It’s been six weeks since the FAA acknowledged it was changing a previously agreed on path to certificating electric vertical takeoff and landing (eVTOL) aircraft. Now comes the hard part for developers of these new battery-enabled hovering passenger and cargo air taxis: Figuring out specifically what the changes mean and how to move forward.
The nascent eVTOL industry is backed by high-profile companies—including Boeing, Toyota, United Airlines, and Uber. Industry leaders, such as Joby Aviation, Archer Aviation, and Beta Technologies, have been progressing toward FAA certification after test flying full-sized prototypes for years, some of them planning to enter service as soon as 2024.
Suddenly, on May 9, five years after advising a path to certification under FAR Part 21.17(a), the FAA said it would be changing plans and type certificating these aircraft in the short-term under its “special class” process for powered lift aircraft in FAR 21.17(b). They would continue using performance-based airworthiness standards included in Part 23 covering the regulations for certificating airplanes weighing 19,000 pounds or less. Longer term, the FAA said it plans to continue to develop powered-lift regulations “to enable innovation with regard to powered-lift operations and pilot training.”
The FAA will be defining these new eVTOL aircraft as a special class, requiring a separate type certification class basis for each design.
Manufacturers accused the FAA of making the change with little transparency, advance coordination, or opportunities for industry input. “We weren’t happy that we switched course,” General Aviation Manufacturing Association (GAMA) president and CEO Peter Bunce told FLYING. “But it is what it is. They’re the regulator. They made a decision, and now we need to live with it and make the best of it and move on.”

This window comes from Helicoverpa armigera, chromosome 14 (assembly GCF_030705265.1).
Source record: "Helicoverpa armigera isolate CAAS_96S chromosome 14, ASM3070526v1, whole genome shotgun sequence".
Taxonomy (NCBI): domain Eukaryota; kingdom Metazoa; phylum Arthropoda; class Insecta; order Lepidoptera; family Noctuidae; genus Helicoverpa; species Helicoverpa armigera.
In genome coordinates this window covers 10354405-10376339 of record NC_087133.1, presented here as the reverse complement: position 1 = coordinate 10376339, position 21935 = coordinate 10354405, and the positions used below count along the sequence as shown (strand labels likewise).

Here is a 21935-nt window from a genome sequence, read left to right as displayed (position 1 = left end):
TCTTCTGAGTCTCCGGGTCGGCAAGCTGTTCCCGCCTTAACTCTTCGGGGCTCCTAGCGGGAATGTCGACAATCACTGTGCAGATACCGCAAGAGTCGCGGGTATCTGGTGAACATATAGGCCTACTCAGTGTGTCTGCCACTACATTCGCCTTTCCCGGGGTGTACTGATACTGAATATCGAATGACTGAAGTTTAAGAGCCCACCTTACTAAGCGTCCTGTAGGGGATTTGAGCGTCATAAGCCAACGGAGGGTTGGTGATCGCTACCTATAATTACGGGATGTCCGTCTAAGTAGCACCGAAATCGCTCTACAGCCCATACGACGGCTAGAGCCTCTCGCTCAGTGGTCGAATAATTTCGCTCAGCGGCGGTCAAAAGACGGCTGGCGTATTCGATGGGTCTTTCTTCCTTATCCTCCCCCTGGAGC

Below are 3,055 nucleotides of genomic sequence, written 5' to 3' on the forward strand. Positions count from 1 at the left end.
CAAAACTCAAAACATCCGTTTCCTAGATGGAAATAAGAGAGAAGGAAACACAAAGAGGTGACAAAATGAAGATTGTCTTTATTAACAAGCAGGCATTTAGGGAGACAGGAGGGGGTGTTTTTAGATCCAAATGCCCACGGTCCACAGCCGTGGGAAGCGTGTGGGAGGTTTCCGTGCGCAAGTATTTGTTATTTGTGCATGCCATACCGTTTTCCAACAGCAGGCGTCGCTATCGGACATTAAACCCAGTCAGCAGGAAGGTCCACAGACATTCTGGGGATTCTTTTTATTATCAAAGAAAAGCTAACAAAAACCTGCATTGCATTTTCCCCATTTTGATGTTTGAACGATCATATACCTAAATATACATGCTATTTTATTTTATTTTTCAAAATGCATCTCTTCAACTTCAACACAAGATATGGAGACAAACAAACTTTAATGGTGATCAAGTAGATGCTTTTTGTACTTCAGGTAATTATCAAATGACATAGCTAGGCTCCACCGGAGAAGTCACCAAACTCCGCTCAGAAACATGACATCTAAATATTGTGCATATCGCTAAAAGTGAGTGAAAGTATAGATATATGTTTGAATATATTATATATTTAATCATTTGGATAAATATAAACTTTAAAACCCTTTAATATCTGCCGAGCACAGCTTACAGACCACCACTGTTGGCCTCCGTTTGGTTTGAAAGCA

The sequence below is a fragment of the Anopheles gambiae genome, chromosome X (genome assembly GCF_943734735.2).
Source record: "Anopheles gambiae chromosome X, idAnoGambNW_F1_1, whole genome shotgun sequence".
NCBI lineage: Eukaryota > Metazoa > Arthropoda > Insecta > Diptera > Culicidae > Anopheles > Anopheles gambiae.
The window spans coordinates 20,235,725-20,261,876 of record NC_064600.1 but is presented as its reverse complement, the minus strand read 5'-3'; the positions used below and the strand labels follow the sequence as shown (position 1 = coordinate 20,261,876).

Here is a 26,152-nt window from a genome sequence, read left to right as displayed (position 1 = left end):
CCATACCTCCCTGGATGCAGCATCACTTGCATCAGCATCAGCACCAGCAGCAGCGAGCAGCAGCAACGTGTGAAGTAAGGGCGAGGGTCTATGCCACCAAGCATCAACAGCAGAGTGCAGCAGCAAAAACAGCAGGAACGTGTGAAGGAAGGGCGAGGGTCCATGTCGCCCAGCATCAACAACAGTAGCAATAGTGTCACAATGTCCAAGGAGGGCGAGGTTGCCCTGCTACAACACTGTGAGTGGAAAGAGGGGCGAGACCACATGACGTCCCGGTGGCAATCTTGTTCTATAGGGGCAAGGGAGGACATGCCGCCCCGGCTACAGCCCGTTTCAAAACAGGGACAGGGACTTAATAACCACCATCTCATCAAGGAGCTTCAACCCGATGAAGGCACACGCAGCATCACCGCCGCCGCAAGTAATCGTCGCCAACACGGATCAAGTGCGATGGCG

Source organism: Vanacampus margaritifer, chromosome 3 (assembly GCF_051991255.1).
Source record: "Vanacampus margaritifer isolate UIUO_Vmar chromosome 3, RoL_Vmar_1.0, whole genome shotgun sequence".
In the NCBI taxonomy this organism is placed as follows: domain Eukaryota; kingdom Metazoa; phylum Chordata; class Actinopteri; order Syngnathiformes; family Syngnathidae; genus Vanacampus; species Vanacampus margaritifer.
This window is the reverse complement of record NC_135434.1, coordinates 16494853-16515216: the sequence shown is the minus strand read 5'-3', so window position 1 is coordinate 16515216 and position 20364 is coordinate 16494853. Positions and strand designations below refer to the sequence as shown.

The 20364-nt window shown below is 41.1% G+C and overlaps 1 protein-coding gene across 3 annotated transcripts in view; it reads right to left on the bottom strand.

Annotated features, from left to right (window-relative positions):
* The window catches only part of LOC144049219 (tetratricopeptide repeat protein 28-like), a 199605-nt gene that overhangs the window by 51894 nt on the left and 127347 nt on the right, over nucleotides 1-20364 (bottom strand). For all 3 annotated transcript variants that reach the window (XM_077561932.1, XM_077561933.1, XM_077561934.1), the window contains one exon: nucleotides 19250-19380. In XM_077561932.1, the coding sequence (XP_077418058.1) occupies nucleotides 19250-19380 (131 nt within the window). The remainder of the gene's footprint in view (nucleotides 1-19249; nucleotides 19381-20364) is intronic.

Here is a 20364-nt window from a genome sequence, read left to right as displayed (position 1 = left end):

Earlier this month, aircraft manufacturers met with FAA officials and asked some hard questions. Two days of meetings resulted in both sides sharing information and ideas about the new approach to certificating this entirely new form of air transportation: low-noise, zero-emission air taxis or cargo aircraft that can take off or land without runways.
During the meetings, discussions surrounded issues such as:
- Will the shift affect OEM deadlines, which could delay production, entering of service, and ultimately, customer revenue?
- How will the change affect international bilateral verification with aviation regulatory agencies outside the U.S.?
- What certificating guidance from the FAA’s 2017 amendment of Part 23 could be applied to new powered-lift regulations?
- What effect will it have on certificating pilots to fly these new kinds of aircraft?
What the FAA Wants